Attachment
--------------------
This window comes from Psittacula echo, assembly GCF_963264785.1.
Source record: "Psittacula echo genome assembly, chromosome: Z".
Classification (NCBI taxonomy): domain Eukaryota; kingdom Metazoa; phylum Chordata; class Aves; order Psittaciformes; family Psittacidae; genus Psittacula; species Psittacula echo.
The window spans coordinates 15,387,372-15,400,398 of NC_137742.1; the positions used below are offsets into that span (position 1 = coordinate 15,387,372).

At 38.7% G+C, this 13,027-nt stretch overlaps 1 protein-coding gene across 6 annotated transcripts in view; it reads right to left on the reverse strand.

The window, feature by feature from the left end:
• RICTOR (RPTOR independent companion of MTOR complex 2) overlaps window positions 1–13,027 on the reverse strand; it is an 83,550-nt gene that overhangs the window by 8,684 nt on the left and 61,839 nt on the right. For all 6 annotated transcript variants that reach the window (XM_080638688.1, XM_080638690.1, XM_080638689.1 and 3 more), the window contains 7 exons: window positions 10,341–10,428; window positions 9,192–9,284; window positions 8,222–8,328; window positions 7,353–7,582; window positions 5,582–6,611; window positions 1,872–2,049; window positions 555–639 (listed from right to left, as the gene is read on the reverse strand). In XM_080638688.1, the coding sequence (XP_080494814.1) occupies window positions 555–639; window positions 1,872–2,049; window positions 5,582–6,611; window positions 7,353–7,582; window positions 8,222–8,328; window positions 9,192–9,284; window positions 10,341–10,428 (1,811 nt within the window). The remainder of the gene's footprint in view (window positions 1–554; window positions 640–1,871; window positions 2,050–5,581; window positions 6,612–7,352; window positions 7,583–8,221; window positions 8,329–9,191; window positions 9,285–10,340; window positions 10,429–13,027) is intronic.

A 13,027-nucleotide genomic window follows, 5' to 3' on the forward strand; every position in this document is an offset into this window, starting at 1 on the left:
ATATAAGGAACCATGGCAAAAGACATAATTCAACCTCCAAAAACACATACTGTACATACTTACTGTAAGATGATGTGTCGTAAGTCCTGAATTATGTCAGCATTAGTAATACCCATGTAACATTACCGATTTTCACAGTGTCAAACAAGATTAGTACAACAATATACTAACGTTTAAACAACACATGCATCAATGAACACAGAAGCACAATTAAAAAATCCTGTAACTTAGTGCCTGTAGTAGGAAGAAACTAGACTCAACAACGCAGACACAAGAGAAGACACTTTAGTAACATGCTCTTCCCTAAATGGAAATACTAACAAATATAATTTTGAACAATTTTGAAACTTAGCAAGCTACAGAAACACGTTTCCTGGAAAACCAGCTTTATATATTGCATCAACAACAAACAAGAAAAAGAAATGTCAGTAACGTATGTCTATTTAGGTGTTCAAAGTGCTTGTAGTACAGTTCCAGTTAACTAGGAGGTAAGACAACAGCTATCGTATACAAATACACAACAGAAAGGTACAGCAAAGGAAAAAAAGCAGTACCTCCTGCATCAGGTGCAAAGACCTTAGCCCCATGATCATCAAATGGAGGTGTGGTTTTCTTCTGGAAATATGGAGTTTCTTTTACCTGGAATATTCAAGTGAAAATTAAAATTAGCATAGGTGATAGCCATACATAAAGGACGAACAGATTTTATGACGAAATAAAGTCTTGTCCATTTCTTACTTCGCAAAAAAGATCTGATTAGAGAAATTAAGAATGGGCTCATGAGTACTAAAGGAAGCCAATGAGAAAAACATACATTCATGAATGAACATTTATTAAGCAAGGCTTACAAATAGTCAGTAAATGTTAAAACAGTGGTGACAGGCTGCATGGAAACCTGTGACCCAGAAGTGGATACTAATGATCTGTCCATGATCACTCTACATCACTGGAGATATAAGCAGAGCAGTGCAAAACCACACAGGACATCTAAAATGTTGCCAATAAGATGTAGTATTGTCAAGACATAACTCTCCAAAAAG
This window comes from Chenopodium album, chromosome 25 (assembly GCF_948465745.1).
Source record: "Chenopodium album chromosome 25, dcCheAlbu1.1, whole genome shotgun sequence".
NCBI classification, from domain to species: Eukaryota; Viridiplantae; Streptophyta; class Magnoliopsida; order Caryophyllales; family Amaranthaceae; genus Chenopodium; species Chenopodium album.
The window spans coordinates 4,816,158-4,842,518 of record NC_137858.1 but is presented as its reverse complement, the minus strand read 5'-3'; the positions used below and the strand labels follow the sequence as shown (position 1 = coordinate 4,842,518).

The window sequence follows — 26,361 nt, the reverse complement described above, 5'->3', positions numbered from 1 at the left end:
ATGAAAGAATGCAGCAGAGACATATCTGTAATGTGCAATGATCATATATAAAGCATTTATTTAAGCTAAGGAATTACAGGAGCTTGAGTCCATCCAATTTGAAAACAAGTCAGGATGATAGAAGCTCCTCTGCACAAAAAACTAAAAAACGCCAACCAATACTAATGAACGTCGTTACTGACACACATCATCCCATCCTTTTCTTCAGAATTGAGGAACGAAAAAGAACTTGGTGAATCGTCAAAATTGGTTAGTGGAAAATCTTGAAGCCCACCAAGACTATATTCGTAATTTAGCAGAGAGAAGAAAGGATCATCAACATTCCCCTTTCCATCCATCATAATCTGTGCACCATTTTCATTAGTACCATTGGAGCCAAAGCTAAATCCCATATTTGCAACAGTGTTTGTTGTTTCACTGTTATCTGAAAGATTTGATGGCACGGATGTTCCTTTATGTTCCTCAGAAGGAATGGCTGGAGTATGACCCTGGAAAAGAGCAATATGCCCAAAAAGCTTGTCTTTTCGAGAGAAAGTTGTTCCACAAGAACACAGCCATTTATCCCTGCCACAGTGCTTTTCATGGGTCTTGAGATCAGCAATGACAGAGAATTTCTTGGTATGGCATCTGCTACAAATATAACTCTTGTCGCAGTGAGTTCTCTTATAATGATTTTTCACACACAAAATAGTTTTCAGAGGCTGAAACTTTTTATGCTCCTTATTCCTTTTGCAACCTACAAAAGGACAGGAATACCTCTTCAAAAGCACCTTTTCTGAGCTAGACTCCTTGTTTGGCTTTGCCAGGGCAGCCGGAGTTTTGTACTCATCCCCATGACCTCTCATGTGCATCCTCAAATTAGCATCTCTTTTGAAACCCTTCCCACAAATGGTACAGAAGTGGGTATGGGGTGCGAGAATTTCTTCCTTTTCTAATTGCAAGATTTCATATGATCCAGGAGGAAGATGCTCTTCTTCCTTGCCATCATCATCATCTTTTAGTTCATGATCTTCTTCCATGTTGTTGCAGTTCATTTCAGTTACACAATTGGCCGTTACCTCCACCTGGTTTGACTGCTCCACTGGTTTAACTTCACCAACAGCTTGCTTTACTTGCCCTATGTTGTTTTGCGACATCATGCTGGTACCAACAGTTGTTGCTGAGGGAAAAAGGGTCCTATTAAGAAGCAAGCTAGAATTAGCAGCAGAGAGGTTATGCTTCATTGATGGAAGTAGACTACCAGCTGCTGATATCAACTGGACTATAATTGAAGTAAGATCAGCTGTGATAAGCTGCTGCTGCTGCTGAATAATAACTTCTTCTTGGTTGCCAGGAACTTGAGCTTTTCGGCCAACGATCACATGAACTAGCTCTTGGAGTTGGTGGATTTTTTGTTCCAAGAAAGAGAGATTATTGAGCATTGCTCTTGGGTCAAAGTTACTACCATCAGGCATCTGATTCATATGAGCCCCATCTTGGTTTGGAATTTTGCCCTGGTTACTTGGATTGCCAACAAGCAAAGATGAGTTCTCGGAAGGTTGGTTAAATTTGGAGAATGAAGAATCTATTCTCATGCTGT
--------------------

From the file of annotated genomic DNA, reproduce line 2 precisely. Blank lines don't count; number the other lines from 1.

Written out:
Source record: "Psittacula echo genome assembly, chromosome: Z".